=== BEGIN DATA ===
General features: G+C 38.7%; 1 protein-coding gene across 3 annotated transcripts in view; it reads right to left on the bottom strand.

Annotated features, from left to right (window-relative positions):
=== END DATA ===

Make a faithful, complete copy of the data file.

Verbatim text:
General features: G+C 38.7%; 1 protein-coding gene across 3 annotated transcripts in view; it reads right to left on the bottom strand.

Annotated features, from left to right (window-relative positions):